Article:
We note that legislative and regulatory changes are being considered for other LIBOR currencies, including for EUR LIBOR. Most recently, on February 2, 2021, the European Parliament amended its regulations relating to EUR LIBOR cessation and the European legislative approach came into effect. Like the New York LIBOR Transition Legislation, the European regulations allow for a successor benchmark to be designated, as well as for spread adjustment and conforming changes to legacy instruments.
All USD LIBOR-based instruments (whether or not they are not governed by New York law) should be reviewed to account for rapidly changing practices in relation to LIBOR discontinuation provisions. It is now very clear that all new originations, whether or not governed by New York law, should include robust hardwired fallback language that is substantially similar to ARRC's language with minimal deal-specific changes in any documents that use USD LIBOR, or (b) use a new reference rate (such as SOFR) with appropriate spread adjustment provisions. For documents falling into these categories and where parties wish to transition to SOFR, the following approaches are required as it relates to amending USD LIBOR-based contracts:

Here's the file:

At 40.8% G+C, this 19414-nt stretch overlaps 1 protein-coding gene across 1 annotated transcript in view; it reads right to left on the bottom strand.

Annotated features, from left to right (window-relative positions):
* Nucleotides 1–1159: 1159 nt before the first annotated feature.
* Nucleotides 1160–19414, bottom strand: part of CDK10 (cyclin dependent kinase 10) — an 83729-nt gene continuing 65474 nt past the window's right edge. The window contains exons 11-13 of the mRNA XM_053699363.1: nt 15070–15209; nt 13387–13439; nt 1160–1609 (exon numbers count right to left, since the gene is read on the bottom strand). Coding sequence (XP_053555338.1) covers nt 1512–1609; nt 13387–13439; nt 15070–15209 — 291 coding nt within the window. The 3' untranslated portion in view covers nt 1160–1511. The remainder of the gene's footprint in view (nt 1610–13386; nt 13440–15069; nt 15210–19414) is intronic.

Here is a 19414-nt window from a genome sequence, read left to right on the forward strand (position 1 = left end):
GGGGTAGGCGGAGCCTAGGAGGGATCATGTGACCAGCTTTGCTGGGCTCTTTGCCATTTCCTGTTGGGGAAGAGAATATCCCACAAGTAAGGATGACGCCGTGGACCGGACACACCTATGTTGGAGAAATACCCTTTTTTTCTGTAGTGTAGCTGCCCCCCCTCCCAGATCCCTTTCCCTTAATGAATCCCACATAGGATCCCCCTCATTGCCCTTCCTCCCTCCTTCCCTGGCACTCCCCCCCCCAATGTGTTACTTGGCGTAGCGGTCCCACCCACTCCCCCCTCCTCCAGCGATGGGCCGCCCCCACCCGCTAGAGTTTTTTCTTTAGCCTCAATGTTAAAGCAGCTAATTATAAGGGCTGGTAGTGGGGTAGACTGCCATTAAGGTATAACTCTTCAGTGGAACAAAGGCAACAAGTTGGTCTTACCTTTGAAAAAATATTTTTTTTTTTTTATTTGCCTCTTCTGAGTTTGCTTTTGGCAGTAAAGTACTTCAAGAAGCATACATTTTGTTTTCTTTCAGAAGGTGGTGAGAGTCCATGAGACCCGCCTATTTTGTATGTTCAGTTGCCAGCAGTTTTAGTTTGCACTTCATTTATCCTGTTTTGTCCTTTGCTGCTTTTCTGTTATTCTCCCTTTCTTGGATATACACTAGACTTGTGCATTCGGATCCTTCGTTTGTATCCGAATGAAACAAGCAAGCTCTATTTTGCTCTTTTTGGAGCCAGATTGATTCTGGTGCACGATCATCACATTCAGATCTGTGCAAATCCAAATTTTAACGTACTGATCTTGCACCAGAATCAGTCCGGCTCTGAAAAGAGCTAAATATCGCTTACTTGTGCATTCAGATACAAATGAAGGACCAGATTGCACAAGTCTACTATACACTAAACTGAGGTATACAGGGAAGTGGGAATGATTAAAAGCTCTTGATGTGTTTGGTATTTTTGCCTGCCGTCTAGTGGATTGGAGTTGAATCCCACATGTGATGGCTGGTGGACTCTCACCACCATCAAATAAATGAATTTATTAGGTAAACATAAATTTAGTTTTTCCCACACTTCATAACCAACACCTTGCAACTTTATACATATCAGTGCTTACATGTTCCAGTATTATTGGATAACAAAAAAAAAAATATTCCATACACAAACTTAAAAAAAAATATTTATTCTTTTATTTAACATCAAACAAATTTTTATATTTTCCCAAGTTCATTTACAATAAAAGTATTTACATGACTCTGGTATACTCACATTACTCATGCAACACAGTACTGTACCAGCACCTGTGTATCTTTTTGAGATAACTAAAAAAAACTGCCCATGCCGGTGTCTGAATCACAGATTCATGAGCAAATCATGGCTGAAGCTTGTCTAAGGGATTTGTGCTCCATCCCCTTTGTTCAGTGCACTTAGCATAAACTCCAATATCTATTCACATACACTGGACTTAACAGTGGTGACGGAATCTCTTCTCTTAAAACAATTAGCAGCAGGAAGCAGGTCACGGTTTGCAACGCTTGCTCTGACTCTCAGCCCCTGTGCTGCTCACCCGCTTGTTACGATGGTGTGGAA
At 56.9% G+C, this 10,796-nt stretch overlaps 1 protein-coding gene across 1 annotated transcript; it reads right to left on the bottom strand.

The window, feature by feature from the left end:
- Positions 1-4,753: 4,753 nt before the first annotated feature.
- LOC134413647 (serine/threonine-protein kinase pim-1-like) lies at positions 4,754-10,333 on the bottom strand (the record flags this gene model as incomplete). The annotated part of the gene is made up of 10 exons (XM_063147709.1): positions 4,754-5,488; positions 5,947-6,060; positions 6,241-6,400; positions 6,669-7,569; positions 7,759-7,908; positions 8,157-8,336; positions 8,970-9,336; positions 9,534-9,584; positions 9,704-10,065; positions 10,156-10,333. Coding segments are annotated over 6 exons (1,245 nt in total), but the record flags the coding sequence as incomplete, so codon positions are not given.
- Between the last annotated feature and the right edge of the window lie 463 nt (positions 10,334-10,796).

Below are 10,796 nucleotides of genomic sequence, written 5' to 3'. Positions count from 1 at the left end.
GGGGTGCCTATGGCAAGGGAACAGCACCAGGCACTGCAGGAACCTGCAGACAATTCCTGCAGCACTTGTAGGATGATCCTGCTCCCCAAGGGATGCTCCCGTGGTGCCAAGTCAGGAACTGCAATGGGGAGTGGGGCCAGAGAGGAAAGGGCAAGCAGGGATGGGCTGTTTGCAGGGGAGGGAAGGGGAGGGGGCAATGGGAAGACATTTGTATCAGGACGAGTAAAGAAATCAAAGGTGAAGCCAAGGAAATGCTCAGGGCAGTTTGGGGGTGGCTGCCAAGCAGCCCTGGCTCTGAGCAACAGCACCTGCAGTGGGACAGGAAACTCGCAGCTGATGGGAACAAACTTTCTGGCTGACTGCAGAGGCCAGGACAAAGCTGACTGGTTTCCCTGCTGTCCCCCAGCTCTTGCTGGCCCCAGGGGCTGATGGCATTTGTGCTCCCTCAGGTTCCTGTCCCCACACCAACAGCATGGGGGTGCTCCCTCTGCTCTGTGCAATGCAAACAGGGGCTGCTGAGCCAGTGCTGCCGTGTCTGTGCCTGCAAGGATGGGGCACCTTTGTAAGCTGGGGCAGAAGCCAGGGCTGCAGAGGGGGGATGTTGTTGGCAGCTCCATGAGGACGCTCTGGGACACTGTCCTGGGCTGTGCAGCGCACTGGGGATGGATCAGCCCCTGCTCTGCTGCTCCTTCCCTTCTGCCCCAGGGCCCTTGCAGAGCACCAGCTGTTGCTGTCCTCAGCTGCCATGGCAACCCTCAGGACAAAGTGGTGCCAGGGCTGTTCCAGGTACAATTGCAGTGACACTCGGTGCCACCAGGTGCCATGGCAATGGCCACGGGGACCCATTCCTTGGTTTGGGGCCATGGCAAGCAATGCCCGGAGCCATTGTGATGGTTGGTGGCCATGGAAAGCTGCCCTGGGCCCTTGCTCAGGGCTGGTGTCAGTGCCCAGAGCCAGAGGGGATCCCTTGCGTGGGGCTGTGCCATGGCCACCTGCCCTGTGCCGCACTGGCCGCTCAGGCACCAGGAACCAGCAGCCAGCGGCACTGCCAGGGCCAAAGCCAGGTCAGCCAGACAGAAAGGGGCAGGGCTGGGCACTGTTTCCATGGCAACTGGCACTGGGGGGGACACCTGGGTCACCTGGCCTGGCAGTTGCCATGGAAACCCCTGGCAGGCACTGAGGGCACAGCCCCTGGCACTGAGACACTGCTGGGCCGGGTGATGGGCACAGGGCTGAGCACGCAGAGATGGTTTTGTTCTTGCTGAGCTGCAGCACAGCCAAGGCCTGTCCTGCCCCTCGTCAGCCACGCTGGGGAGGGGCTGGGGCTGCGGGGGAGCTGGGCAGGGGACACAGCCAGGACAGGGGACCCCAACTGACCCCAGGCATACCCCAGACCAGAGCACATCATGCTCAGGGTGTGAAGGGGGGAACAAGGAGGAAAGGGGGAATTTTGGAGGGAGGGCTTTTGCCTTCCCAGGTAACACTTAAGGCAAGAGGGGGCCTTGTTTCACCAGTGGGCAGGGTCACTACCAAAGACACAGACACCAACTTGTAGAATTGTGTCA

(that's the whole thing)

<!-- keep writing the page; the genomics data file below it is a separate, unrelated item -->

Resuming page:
|Type of Contract||Amendments Required?|
|Contract including ARRC-Recommended Hardwired Fallback USD LIBOR Discontinuation Language||No amendments necessary. NY LIBOR Transition Legislation will not apply|
|New York law contract without any fallback USD LIBOR Discontinuation Language||No amendments necessary. NY LIBOR Transition Legislation will apply|
|New York law contract with fallback or market disruption provision falling back to a LIBOR-based rate||No amendments necessary. NY LIBOR Transition Legislation will apply|
|New York law contract with market disruption provision or fallback to a benchmark replacement not based on LIBOR, such as the base rate or federal funds rate||Amendments to be considered unless parties are in agreement that existing fallback provisions are commercially acceptable. NY LIBOR Transition Legislation will not apply|